New Dominion EnterprisesNew Dominion Enterprises, Inc. (NDE) announced this month that they have joined forces with IC²’s Austin Technology Incubator to help commercialize the next significant step forward in energy storage. New Dominion has negotiated an exclusive license with Idaho National Laboratory (INL) for the patents securing the inorganic electrolyte materials that will lead to more durable, longer lasting and safer lithium batteries.

These inorganic electrolyte materials were invented by NDE Chief Scientist and co-founder, Dr. Mason K. Harrup, while he was an Advisory Scientist at INL. NDE’s first product is an electrolyte “additive” that was fully developed and tested under a U.S. government contract. After forming New Dominion with his co-founder Jay Fraser, Harrup continued to innovate and subsequently NDE filed two additional patents covering company-owned intellectual property for a full replacement 100% inorganic electrolyte. These technologies address the heat-related downsides of organic electrolytes thereby improving useful life and reducing safety issues.

When asked how the relationship with ATI evolved, NDE’s president and co-founder, Jay Fraser explained: “This past fall ATI invited us to participate in a market research report as part of a Department of Defense program to explore market acceptance of new technology. Through that program we became interested in ATI and their Clean Energy initiative and began the application process to become an ATI member company. Affiliation with ATI, and through it, IC² and The University of Texas at Austin will help us backstop our management team with skilled mentors and advisors in some of the areas that a small company simply doesn’t have the resources to hire full time.”

Mitch Jacobson, Director of ATI, commented: “We recognize the value of the New Dominion deep technology solution and the potential breakthrough for longer lasting and safer lithium batteries and are excited to have them as a member company.” NDE’s inorganic electrolyte technology has significant market potential in consumer, industrial and defense applications, having been successfully tested in a Department of Defense sponsored program at INL. The application of the technology goes well beyond standard consumer products to also include larger power cells for electric vehicles and energy storage. NDE is now scaling to production levels and commercialization.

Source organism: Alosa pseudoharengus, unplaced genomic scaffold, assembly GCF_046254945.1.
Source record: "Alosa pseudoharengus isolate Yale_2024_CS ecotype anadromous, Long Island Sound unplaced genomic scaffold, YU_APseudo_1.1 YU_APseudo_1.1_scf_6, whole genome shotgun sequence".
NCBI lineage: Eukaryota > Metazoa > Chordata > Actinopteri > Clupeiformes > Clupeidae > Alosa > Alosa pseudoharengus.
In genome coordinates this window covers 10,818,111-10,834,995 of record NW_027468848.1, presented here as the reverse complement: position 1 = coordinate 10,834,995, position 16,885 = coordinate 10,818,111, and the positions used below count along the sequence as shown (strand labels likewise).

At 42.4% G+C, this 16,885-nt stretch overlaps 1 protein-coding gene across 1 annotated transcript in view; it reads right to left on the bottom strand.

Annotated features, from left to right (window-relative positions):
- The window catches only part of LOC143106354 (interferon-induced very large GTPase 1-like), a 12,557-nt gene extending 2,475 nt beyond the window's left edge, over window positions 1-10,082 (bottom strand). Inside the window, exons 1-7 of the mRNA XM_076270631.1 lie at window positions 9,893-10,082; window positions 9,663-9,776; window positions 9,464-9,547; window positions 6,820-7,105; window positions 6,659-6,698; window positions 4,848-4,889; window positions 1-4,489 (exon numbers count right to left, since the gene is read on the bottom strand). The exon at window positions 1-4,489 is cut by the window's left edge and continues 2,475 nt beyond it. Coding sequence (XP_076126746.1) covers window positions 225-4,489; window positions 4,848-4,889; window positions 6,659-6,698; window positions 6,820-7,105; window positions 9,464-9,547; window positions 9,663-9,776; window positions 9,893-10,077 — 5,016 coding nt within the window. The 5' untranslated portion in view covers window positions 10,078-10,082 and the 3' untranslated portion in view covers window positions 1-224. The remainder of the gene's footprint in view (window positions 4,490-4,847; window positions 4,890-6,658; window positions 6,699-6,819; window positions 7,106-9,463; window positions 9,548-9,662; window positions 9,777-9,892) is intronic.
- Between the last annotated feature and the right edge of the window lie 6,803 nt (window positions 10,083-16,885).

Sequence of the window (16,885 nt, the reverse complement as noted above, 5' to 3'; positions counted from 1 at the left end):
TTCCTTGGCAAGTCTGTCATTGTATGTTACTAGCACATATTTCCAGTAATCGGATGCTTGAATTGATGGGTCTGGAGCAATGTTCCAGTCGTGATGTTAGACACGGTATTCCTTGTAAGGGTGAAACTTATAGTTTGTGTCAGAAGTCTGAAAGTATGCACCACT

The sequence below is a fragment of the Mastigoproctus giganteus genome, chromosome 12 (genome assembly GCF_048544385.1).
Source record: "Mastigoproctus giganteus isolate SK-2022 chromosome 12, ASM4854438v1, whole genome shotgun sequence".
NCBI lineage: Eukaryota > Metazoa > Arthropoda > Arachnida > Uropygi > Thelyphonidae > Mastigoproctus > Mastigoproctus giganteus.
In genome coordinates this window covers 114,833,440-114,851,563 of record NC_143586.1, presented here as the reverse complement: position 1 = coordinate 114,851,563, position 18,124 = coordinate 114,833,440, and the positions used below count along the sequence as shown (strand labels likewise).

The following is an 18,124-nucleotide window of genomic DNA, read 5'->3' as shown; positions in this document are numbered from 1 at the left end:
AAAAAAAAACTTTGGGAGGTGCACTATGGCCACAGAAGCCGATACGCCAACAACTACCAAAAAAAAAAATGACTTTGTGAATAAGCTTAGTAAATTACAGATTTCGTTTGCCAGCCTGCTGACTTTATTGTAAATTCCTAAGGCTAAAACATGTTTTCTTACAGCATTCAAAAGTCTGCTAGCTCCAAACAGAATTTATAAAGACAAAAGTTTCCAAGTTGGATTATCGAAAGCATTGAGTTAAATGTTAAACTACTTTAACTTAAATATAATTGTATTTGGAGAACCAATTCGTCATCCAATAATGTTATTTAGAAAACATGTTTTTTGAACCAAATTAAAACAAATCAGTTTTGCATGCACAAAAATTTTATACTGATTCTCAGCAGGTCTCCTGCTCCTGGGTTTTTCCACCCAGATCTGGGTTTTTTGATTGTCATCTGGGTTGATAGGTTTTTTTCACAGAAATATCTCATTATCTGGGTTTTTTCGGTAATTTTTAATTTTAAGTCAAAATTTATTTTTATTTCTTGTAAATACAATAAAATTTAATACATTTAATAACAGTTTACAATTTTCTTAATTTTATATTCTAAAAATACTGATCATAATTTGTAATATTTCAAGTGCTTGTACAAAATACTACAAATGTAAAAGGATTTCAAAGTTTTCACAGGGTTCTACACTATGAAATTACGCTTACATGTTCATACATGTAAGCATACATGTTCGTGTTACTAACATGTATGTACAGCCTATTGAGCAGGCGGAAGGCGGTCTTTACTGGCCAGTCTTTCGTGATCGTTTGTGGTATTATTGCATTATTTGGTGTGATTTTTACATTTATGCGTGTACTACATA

About NDE

New Dominion Enterprises is an early-stage technology company commercializing a suite of inorganic electrolyte materials for lithium batteries that will lead to more durable, longer lasting and safer lithium batteries. The first product, an additive, is fully developed and tested, and is in the process of being scaled up.

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ATI member EQO wins $100K top prize at inaugural MassChallenge Texas

Environmental Quality Operations (EQO)ATI member company Environmental Quality Operations (EQO) took home a $100,000 Diamond prize in the inaugural cohort of the MassChallenge Texas competition.

At the August 15 MassChallenge Texas Awards Ceremony, eight startups were awarded a total of $510,000 in equity-free cash prizes.

EQO uses molecular biology to protect lakes from invasive species. Its flagship product is a zebra mussel monitoring and detection service. Zebra mussels are an invasive species with numerous harmful and costly effects, from competing with native fish to clogging pipes in water systems.

EQO joined the Austin Technology Incubator in 2017. Prior to joining, EQO participated in ATI’s SEAL summer accelerator.

MassChallenge is a global network of zero-equity startup accelerators. MassChallenge Texas launched in April 2018 with a cohort of 84 companies.

For more information

EQO wins at MassChallenge Texas

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Glenn Robinson of XLr8 AP delivers keynote at Disrupt Asia in Sri Lanka

On August 11, Glenn Robinson of the IC² Institute gave the opening keynote at Disrupt Asia 2018 in Colombo, Sri Lanka.

Glenn Robinson is Managing Director of the XLr8 Andhra Pradesh Technology Business Accelerator in Visakhapatnam, India, and Assistant Director of the IC² Institute.